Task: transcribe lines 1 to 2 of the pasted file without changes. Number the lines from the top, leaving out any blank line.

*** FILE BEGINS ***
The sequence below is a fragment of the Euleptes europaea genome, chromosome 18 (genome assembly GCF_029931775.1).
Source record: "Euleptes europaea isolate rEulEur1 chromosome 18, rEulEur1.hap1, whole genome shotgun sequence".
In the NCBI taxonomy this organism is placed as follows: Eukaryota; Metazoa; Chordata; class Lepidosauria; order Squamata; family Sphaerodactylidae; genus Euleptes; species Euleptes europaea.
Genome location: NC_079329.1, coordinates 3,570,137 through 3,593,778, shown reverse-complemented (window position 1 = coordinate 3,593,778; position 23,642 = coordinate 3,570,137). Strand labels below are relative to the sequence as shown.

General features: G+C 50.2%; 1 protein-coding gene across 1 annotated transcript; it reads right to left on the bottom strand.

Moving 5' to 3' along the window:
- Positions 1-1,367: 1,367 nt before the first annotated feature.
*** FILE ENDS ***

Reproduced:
The sequence below is a fragment of the Euleptes europaea genome, chromosome 18 (genome assembly GCF_029931775.1).
Source record: "Euleptes europaea isolate rEulEur1 chromosome 18, rEulEur1.hap1, whole genome shotgun sequence".